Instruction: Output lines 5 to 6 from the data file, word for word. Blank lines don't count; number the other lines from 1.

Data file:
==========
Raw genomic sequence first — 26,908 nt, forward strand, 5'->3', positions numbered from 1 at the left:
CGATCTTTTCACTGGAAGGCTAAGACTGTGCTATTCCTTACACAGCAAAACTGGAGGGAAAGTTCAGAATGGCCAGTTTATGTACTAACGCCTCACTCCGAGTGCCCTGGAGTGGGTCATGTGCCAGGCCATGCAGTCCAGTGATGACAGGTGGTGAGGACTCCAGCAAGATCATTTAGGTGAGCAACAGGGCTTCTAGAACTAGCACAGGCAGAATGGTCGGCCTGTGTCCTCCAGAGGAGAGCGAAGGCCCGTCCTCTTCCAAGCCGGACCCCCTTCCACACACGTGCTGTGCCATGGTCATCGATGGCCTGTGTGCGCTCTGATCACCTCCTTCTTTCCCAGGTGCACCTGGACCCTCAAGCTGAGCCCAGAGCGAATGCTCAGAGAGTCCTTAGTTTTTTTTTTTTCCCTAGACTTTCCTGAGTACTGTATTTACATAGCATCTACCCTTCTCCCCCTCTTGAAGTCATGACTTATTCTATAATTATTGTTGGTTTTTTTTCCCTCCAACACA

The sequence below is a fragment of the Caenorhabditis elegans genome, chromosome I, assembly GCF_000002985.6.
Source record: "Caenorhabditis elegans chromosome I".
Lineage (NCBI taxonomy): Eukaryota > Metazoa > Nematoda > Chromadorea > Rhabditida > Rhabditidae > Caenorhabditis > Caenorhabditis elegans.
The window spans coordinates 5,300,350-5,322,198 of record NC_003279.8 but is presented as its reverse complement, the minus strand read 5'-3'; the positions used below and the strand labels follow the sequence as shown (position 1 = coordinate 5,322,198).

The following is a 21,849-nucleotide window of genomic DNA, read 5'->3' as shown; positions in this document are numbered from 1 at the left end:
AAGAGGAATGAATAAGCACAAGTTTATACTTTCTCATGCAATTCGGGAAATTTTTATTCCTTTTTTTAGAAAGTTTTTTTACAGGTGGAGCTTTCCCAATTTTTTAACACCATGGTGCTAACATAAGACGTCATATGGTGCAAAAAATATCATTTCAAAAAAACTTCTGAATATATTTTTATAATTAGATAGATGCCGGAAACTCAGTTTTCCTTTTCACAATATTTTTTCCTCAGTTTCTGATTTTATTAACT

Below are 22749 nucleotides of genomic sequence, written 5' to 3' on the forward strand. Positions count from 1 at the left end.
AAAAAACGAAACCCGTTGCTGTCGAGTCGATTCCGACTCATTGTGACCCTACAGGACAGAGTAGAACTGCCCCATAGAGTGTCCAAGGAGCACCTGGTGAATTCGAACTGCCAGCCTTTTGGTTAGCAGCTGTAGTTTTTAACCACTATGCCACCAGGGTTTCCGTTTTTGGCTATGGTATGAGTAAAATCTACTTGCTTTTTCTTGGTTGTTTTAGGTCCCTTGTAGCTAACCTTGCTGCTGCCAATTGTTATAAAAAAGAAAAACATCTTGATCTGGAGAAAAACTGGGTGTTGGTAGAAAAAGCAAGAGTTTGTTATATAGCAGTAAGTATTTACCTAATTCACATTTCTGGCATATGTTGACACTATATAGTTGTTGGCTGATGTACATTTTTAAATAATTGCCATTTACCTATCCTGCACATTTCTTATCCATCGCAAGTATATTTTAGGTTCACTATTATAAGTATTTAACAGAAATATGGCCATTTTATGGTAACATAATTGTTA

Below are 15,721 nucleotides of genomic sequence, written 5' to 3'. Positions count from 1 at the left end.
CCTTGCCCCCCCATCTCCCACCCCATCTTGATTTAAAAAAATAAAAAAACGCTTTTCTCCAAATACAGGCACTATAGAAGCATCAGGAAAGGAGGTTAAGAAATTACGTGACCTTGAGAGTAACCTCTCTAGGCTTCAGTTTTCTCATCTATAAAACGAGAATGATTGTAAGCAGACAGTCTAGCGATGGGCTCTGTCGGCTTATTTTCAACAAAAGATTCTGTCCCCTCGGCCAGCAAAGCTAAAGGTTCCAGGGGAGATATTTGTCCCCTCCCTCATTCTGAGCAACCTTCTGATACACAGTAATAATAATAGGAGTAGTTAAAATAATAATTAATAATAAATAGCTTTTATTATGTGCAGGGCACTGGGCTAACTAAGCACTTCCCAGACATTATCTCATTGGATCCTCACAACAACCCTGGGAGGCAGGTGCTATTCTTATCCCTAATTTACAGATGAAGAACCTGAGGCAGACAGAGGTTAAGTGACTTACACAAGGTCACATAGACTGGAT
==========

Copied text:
Lineage (NCBI taxonomy): Eukaryota > Metazoa > Nematoda > Chromadorea > Rhabditida > Rhabditidae > Caenorhabditis > Caenorhabditis elegans.
The window spans coordinates 5,300,350-5,322,198 of record NC_003279.8 but is presented as its reverse complement, the minus strand read 5'-3'; the positions used below and the strand labels follow the sequence as shown (position 1 = coordinate 5,322,198).